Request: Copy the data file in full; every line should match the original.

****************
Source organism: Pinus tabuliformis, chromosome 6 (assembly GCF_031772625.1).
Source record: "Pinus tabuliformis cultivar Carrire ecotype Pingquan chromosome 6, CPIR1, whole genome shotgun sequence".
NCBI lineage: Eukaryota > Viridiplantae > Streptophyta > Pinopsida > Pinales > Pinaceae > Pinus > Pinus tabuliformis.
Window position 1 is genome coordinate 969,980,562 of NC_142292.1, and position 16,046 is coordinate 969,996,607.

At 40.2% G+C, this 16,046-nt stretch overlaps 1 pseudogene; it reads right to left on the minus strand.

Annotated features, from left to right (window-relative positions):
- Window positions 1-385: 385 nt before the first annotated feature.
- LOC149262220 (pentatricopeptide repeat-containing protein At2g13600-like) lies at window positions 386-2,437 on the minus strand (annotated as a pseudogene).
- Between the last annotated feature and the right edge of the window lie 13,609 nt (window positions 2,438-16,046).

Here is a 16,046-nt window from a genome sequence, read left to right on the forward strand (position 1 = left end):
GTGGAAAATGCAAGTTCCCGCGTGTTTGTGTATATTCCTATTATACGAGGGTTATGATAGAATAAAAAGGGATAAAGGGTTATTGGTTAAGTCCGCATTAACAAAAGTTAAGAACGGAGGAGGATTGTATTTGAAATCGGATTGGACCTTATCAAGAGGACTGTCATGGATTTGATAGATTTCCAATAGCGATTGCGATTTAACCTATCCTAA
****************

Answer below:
Source organism: Pinus tabuliformis, chromosome 6 (assembly GCF_031772625.1).
Source record: "Pinus tabuliformis cultivar Carrire ecotype Pingquan chromosome 6, CPIR1, whole genome shotgun sequence".
NCBI lineage: Eukaryota > Viridiplantae > Streptophyta > Pinopsida > Pinales > Pinaceae > Pinus > Pinus tabuliformis.
Window position 1 is genome coordinate 969,980,562 of NC_142292.1, and position 16,046 is coordinate 969,996,607.

At 40.2% G+C, this 16,046-nt stretch overlaps 1 pseudogene; it reads right to left on the minus strand.

Annotated features, from left to right (window-relative positions):
- Window positions 1-385: 385 nt before the first annotated feature.
- LOC149262220 (pentatricopeptide repeat-containing protein At2g13600-like) lies at window positions 386-2,437 on the minus strand (annotated as a pseudogene).
- Between the last annotated feature and the right edge of the window lie 13,609 nt (window positions 2,438-16,046).

Here is a 16,046-nt window from a genome sequence, read left to right on the forward strand (position 1 = left end):
GTGGAAAATGCAAGTTCCCGCGTGTTTGTGTATATTCCTATTATACGAGGGTTATGATAGAATAAAAAGGGATAAAGGGTTATTGGTTAAGTCCGCATTAACAAAAGTTAAGAACGGAGGAGGATTGTATTTGAAATCGGATTGGACCTTATCAAGAGGACTGTCATGGATTTGATAGATTTCCAATAGCGATTGCGATTTAACCTATCCTAA